1. Check in with your guidance counselorYour guidance counselor can help keep you on track with your college admissions process and ensure you’re on track to graduate with the right courses to meet both your graduation requirements and look good on your college applications. Stop and check in to make sure you’re on the right path to achieving your goals, at the very minimum, each semester.
2. Set semester goalsHow do you know where you’re headed if you haven’t mapped out a goal plan for yourself? Create concrete goals for this (and each) semester to work towards achieving. Try to include your classes, the college admissions process and applying for scholarships within your goals.
3. Befriend your teachers (you’ll need recommendation letters soon!)Start the semester out on a good note with your teachers and talk to them before, during (through class participation) and after class. Remember, you’ll need teachers who know your unique personality when it comes time for recommendation letters, so getting to know each of your teachers on a personal level will certainly come in handy.
4. Map out deadlines, due dates and other important reminders in your scheduleWhether you decide to utilize an agenda, a calendar or your phone, make use of some sort of planner to keep track of important dates and deadlines from syllabus you receive in class, standardized testing dates, important admissions deadlines and any scholarship reminders. If you take the time to set it all up at once and get into the habit of continually updating it as necessary, it will become much easier to keep track of everything you need to remember.
5. Set up a study routineAs you prepare to head to college, creating a study routine becomes increasingly important to your college preparations. Try to set aside a certain amount of time each evening focused your classes and, on certain nights, college admissions or your scholarship search. Continue this practice until it becomes second nature.
6. Start researching colleges you’re interested inNow is the time to begin exploring colleges. Create a list of what you’d like in a school and begin researching what schools you’re thinking about applying to. Do they meet the criteria on your list? You can start to cross off the schools on your list that don’t, move up the schools on your list that do and you may even discover, through your research, schools you are interested in that you didn’t even know you liked!
7. Challenge yourselfIt’s important to colleges that you continue to challenge yourself throughout your junior and senior years of high school. This is in reference to academics but, also, in terms of extracurricular activities, high school clubs, part-time jobs and volunteer work. Try to keep as busy as possible and remember that you want your college applications to be as full as possible. That being said, don’t join just to join – you actually have to participate.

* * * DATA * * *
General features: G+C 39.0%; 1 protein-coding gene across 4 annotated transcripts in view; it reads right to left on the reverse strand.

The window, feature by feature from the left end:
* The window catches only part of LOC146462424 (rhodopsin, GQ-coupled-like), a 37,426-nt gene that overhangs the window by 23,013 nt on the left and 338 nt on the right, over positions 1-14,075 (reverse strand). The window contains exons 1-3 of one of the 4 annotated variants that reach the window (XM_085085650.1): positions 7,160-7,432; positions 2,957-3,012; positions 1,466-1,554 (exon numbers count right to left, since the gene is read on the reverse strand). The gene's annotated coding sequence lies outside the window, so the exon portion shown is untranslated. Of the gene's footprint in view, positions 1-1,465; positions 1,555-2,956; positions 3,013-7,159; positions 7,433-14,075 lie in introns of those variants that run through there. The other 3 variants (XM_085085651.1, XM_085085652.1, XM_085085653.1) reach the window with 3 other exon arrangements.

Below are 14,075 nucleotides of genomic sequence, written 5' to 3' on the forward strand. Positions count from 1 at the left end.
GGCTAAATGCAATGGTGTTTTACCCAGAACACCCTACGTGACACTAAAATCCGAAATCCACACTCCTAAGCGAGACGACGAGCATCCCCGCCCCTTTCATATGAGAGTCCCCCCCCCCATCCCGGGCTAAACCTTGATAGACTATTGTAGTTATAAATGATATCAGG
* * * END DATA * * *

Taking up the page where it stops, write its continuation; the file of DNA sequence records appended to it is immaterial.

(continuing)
8. Work on college test prep regularlyAs mentioned with creating a study routine, maintain a healthy regime of ACT/SAT prep. You can decide to take a course in-person or online, utilize practice tests, books or questions at home or use flashcards on the go. There are many ways to study, simply choose whatever works best for you on any given day and stick with it! 9. Connect with friends Why? Friends can help with your overall experience because they understand everything you’re going through. Not only can they can console your back to school blues, but they make going back to school much less painful. Plus, once the semester gears up, your good friends will be the ones to help you stay focused (study buddies, anyone?).
10. Search – and apply for – scholarships on a regular basisBetween classes, studying for standardized exams and the college admissions process, it can be easy to put the scholarship search on the back burner. That, however, is a big mistake. As you know, the scholarship search is ultimately a numbers game. The more you apply to, the better your chances are of winning. So, if you don’t apply, you won’t win. It’s as simple as that. Set aside time (we recommend weekly) to apply for a minimum number scholarships – that will be your weekly scholarship goal. Ensure you meet your goal each week throughout the school year – it can go a long way to helping you pay for college (we don’t have to tell you how expensive that can be).
11. Start brainstorming college admissions essay topicsWhether you’re a high school junior or a high school senior, college admissions essays are coming. Start thinking – and perhaps even jotting down – ideas for your college admissions essays. Since you’re not sure of what the essay prompts may be, start with any unique experiences you’ve had, what defines you, what drives you and what type of career passions you’d like to pursue.
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